If they don’t use meters, they may charge you an extortionate amount.
Taxis usually charge you fixed amount the moment you get in. Be sure to include this in your calculations.
Know where you’re going
Have a map app handy in case they try to take you for a ride to buff up the meter.
If they do not check the first two boxes, you’re better off looking for another cab. As for being taken for a ride, you will not know until you’re actually in the taxi. I’ve experienced this once in Singapore when the taxi uncle drove about a bit and I only caught on when he passed by our hotel! At the end when the bill came, it had a ride to the airport and whatnot tagged to it! I was trying not to make a big fuss at the time but if that happened to me now, I’d definitely make it hell for him. Take down his name, car plate number and lodge a report. You’ll help many people avoid a scam.
Public transport is the most frugal you can go without resorting to walking. Places with developed public transport provide a cheap and efficient way to go around. You might need to learn a bit of how their system works though, and usually what you save in money, you make up with time spent.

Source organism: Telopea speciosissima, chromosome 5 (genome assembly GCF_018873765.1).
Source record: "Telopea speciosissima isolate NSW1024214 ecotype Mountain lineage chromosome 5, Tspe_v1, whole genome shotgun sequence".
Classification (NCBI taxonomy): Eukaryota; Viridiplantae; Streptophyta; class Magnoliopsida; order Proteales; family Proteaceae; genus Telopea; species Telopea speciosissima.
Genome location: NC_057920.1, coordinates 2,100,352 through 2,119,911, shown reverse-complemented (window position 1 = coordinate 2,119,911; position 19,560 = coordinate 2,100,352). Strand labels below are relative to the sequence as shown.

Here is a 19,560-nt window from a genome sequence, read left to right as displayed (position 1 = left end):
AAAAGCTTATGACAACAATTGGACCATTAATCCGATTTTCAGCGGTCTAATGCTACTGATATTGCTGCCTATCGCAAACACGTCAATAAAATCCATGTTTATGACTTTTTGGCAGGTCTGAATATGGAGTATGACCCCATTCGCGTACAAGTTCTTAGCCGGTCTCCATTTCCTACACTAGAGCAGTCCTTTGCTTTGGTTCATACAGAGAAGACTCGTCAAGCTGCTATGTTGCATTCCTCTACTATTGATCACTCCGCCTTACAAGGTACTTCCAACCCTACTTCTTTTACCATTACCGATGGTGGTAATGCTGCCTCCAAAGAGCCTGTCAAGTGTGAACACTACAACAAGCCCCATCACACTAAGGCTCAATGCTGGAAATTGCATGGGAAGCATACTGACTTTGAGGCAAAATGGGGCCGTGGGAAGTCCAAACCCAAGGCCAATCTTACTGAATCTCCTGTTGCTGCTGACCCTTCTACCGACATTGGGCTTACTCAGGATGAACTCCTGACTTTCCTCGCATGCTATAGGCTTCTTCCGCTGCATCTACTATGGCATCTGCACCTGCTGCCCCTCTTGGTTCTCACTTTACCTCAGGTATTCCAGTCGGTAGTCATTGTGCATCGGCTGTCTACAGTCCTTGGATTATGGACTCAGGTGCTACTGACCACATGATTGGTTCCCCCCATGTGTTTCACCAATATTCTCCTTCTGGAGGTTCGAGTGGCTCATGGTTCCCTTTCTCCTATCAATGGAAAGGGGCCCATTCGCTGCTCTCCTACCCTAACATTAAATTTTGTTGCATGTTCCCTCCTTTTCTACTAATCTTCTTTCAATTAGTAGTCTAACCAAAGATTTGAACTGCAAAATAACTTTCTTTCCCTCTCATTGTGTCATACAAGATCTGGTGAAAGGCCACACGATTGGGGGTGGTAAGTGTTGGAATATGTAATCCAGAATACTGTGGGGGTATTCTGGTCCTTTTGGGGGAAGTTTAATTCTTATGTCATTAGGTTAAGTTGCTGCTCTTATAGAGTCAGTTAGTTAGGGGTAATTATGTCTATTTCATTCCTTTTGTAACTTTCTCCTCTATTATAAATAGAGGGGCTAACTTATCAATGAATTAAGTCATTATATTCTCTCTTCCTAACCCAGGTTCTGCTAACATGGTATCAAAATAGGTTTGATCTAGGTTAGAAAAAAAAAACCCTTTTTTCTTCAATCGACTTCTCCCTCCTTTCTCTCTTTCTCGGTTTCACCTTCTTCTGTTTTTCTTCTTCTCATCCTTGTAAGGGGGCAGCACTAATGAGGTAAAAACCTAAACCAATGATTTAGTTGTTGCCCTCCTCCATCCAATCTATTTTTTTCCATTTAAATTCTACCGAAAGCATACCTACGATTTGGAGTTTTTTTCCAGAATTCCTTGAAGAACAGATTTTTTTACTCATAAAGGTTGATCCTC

When it comes to shopping, it’s usually best to go when there is a big sale going on. But we usually won’t sync our holidays with that so when it’s not sale season, what can you do to not overspend? Take a moment to plan your course of action:
Set a budget
Prepare a separate budget for your trip. It could be as simple as setting a limit e.g. BND1,000 but you have to stick to it. You can set your budget far in advance and start saving up for it.
Buy what you can’t get back home
This will be the biggest alasan (“excuses” in Malay) to buy stuff overseas. Things that are truly unobtainable in Brunei should net a higher priority on your shopping list (although this could put a lot on that list). Things that are significantly cheaper (especially with GST refund) will be a close second.
Shop around for prices
Unless what you’re after is some super rare artifact or an item no longer in production, or you just don’t have the time, it is best to shop around to find the lowest prices. This can be done online even before you get there for certain things. Smaller local own stores are more likely to give you a good deal compared to supermarkets.
My second favourite part of traveling is visiting local niche stores and sometimes markets for what I want. Why? Haggling! I love to haggle down prices and it’s really fun most of the time especially when the shopkeeper or owner are friendly and sporting. You definitely can get better prices by being friendly and just asking!